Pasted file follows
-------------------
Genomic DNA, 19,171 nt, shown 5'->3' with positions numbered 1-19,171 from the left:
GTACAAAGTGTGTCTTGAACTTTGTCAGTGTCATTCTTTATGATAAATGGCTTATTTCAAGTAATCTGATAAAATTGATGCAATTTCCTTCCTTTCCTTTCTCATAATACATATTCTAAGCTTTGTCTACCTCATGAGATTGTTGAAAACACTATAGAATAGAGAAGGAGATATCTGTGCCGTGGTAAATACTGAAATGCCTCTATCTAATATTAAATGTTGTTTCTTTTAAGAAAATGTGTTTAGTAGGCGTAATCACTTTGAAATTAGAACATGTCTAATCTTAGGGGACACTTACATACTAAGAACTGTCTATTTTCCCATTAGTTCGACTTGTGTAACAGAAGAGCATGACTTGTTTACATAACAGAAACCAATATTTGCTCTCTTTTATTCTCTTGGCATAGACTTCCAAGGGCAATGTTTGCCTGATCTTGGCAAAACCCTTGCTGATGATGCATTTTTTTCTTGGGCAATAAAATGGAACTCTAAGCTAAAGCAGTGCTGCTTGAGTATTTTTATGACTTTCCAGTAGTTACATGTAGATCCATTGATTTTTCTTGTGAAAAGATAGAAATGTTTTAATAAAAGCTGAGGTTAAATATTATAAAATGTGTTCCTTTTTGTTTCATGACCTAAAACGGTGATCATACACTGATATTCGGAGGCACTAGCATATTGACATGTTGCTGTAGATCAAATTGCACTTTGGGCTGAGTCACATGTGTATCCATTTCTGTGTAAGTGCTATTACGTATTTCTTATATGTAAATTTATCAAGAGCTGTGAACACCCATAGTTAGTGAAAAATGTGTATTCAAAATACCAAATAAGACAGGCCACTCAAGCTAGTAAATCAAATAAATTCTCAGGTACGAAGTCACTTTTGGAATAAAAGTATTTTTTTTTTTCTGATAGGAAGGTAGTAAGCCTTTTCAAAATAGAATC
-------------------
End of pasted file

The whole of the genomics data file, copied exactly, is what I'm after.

Genomic DNA, 19,171 nt, shown 5'->3' with positions numbered 1-19,171 from the left:
GTACAAAGTGTGTCTTGAACTTTGTCAGTGTCATTCTTTATGATAAATGGCTTATTTCAAGTAATCTGATAAAATTGATGCAATTTCCTTCCTTTCCTTTCTCATAATACATATTCTAAGCTTTGTCTACCTCATGAGATTGTTGAAAACACTATAGAATAGAGAAGGAGATATCTGTGCCGTGGTAAATACTGAAATGCCTCTATCTAATATTAAATGTTGTTTCTTTTAAGAAAATGTGTTTAGTAGGCGTAATCACTTTGAAATTAGAACATGTCTAATCTTAGGGGACACTTACATACTAAGAACTGTCTATTTTCCCATTAGTTCGACTTGTGTAACAGAAGAGCATGACTTGTTTACATAACAGAAACCAATATTTGCTCTCTTTTATTCTCTTGGCATAGACTTCCAAGGGCAATGTTTGCCTGATCTTGGCAAAACCCTTGCTGATGATGCATTTTTTTCTTGGGCAATAAAATGGAACTCTAAGCTAAAGCAGTGCTGCTTGAGTATTTTTATGACTTTCCAGTAGTTACATGTAGATCCATTGATTTTTCTTGTGAAAAGATAGAAATGTTTTAATAAAAGCTGAGGTTAAATATTATAAAATGTGTTCCTTTTTGTTTCATGACCTAAAACGGTGATCATACACTGATATTCGGAGGCACTAGCATATTGACATGTTGCTGTAGATCAAATTGCACTTTGGGCTGAGTCACATGTGTATCCATTTCTGTGTAAGTGCTATTACGTATTTCTTATATGTAAATTTATCAAGAGCTGTGAACACCCATAGTTAGTGAAAAATGTGTATTCAAAATACCAAATAAGACAGGCCACTCAAGCTAGTAAATCAAATAAATTCTCAGGTACGAAGTCACTTTTGGAATAAAAGTATTTTTTTTTTTCTGATAGGAAGGTAGTAAGCCTTTTCAAAATAGAATC